From what I have read, one way to speed up the emacs startup is to run emacs --daemon on login and then open files using emacslient instead of emacs, which will access the running emacs server instead of creating a new emacs instance.

However, I prefer to not put proframs in my autostart unless absolutely necessary, as a way yo speed up the login process. Is there a robust way to detect if an emacs server is running? This would let me write a simple script that would spawn the emacs server the first time I open a file with emacs.

if emacs_daemon_is_not_running # <-- How do I do this?
    emacs --daemon
emacsclient -c "$@"

You shouldn't even need to test if emacs is already running or not. emacsclient can start the emacs daemon if it's not already running. From emacsclient(1):

   -a, --alternate-editor=EDITOR
          if the Emacs server is not running,  run  the  specified  editor
          instead.   This can also be specified via the `ALTERNATE_EDITOR'
          environment variable.  If the  value  of  EDITOR  is  the  empty
          string,  run `emacs --daemon' to start Emacs in daemon mode, and
          try to connect to it.

I use an alias, ge, for editing files, defined like this:

alias ge="emacsclient -c -n --alternate-editor=\"\""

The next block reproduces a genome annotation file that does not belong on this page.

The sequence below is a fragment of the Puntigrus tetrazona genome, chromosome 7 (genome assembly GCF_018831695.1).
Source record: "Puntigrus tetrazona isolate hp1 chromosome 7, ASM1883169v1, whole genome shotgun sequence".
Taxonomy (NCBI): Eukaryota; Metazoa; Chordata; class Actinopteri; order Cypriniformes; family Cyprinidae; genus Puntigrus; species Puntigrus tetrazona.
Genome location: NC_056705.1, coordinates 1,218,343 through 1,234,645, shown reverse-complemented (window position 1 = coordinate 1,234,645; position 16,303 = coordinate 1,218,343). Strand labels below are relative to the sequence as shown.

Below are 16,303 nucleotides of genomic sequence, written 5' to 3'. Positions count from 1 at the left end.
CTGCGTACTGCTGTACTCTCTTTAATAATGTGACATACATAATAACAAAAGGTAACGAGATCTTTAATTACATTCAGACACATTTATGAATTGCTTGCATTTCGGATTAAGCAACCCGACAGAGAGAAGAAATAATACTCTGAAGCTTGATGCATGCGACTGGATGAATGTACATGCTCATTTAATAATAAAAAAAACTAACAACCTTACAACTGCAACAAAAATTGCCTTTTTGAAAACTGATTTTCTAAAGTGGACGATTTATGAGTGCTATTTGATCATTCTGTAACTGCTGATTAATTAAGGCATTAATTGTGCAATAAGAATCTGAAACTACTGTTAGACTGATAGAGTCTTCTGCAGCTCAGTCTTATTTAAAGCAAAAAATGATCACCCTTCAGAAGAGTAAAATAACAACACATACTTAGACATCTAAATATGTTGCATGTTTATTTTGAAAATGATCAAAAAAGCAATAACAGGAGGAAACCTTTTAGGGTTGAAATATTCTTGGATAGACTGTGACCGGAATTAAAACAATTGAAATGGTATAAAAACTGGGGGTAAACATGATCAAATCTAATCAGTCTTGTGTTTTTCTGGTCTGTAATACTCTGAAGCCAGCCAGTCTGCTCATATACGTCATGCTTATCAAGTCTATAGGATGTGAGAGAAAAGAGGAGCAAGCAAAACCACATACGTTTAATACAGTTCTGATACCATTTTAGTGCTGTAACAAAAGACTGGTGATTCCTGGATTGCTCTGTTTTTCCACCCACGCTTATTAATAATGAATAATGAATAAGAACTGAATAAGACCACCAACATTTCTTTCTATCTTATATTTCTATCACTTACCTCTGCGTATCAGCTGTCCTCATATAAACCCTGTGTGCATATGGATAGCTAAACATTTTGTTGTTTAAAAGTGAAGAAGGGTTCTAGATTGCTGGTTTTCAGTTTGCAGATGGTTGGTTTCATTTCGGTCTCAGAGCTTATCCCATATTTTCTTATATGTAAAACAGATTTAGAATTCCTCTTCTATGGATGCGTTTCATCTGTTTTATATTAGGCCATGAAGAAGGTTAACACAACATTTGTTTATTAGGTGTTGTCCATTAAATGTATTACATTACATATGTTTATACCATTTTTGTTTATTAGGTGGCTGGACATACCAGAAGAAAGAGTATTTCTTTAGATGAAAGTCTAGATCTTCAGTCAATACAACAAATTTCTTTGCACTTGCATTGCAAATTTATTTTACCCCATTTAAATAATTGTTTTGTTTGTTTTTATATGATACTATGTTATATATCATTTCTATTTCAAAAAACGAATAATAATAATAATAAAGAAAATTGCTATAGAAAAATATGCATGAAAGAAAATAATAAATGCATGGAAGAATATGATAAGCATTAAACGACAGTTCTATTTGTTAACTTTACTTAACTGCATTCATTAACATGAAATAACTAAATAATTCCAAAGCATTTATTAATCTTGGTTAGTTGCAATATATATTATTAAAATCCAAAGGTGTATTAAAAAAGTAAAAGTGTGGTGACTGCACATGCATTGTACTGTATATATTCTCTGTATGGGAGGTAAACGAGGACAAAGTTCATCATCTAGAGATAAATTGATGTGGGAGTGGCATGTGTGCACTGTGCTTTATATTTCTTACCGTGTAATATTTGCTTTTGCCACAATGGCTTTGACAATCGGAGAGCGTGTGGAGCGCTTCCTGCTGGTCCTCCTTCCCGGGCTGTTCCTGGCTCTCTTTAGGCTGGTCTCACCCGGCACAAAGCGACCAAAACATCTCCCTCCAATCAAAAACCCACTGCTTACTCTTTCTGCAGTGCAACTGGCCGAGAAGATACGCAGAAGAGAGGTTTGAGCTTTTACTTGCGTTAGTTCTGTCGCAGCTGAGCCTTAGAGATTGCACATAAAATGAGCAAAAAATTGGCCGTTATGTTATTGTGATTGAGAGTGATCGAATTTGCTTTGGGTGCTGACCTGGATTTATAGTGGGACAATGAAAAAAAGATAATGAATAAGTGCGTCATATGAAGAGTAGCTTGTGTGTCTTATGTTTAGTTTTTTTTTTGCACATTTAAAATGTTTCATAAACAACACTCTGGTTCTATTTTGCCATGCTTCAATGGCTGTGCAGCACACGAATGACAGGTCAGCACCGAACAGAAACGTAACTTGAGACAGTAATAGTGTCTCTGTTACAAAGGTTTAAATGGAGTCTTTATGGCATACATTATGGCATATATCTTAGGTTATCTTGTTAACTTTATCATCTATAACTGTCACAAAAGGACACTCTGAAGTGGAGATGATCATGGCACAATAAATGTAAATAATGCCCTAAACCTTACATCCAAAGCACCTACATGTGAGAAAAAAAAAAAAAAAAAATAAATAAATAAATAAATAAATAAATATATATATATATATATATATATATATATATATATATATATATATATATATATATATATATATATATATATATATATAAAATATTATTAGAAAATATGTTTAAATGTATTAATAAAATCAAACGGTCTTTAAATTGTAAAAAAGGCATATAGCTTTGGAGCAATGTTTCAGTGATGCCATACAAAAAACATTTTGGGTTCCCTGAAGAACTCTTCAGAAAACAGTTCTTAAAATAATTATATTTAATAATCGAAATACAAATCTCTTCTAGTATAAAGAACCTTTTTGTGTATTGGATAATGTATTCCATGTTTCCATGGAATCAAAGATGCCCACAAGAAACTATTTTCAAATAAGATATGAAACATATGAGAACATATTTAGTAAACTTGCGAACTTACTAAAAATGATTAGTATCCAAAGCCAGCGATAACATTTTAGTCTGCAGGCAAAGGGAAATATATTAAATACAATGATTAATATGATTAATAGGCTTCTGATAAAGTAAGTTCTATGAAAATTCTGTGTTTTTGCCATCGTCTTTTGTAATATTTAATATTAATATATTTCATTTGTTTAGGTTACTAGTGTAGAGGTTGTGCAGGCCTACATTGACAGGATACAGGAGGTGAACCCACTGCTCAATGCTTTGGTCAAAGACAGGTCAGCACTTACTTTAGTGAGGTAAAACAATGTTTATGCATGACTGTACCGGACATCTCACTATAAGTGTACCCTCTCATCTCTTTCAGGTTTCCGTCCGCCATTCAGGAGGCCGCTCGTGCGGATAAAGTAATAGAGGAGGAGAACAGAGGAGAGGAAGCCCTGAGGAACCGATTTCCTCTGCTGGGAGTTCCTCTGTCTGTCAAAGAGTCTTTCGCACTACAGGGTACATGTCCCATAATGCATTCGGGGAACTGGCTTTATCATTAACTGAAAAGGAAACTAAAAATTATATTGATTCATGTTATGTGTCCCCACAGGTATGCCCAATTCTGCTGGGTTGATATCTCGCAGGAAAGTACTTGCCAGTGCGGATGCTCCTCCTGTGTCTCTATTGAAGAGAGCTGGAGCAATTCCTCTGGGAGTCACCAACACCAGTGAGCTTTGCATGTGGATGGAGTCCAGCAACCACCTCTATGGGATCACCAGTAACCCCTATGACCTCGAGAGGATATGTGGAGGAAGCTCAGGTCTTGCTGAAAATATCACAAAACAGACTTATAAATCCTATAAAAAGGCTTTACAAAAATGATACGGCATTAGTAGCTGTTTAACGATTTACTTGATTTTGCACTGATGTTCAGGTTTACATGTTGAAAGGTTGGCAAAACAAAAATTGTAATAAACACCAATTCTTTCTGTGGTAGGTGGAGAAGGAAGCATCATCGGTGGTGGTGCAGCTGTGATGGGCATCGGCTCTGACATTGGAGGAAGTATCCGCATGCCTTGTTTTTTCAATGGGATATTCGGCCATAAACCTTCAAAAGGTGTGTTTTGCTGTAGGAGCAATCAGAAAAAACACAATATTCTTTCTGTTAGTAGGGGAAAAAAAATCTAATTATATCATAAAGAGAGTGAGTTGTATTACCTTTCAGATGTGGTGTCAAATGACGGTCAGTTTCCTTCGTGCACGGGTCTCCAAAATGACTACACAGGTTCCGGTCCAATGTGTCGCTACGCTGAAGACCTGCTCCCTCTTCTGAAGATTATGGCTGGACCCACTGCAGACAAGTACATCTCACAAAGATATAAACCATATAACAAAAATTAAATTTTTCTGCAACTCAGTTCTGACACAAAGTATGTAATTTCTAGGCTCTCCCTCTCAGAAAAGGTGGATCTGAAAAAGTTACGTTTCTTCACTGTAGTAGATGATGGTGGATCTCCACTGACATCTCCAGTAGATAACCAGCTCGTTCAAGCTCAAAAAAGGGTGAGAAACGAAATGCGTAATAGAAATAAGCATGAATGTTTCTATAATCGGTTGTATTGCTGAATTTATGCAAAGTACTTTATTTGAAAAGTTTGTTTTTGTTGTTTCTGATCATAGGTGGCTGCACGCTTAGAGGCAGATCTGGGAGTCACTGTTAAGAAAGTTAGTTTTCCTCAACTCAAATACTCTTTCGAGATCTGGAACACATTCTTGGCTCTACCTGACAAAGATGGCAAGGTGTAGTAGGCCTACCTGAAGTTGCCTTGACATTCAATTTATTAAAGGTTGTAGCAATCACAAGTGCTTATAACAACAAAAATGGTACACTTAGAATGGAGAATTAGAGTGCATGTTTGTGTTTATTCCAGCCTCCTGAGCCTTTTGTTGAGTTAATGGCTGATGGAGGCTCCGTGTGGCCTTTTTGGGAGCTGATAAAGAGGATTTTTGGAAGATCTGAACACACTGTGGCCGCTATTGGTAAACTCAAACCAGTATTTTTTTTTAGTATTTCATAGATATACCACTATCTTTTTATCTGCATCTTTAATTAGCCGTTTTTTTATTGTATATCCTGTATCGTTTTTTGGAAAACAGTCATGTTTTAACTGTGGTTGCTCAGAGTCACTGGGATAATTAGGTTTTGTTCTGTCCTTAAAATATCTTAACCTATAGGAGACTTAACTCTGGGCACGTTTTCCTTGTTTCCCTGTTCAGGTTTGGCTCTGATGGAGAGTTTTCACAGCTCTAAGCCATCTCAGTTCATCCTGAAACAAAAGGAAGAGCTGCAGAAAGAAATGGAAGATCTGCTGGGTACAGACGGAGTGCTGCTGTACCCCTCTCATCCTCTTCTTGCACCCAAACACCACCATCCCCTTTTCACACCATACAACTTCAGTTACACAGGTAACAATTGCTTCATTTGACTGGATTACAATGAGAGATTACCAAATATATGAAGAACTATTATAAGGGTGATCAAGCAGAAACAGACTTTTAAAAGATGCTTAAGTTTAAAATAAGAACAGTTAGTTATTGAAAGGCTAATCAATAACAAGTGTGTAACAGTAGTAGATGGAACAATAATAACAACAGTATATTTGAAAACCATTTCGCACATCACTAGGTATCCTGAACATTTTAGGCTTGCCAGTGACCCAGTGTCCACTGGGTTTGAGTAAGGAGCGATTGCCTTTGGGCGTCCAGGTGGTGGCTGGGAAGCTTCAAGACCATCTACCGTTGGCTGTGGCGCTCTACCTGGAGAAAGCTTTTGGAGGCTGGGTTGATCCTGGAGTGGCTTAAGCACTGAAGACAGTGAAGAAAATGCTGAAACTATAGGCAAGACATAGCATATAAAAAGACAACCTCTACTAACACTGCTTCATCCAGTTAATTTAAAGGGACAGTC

• For fractionally greater readability on that alias, it suffices to replace the \"\" with a space. Alternatively, set the ALTERNATE_EDITOR environment variable (in a shell rc file, or if necessary in desktop environment settings), but set it blank, and then omit the --alternate-editor= part altogether. emacsclient respects the difference between set-but-empty (where it invokes the daemon) and unset (where it fails). – Darael Mar 14 '17 at 21:18

You can use emacsclient itself to test if there is a connection:

if ! emacsclient -e 0 >&/dev/null
then emacs --daemon
emacsclient -c "$@"

-e 0 means evaluate the expression "0", which just prints 0. The return code is non-zero if emacsclient fails to connect to the server.

  • Thanks. This is exactly the sort of thing I was looking for. – hugomg Oct 21 '15 at 17:59

You can put this in a shell function or script:

if ! ps h -o pid,args -C emacs | grep -q -- --daemon ; then
    emacs --daemon
emacsclient -c "$@"

This assumes you are using the ps from the standard linux procps package. If you are using another ps, the exact options will be different.

  • I went with ps -e -o args | grep -q -- '^emacs --daemon$'. It seemed simpler and more reliable. – hugomg Oct 21 '15 at 2:25
  • yeah, the pid isn't needed - i only put it in there out of habit. ps -C emacs, however, is more reliable than ps -e | grep '^emacs' – cas Oct 21 '15 at 2:29

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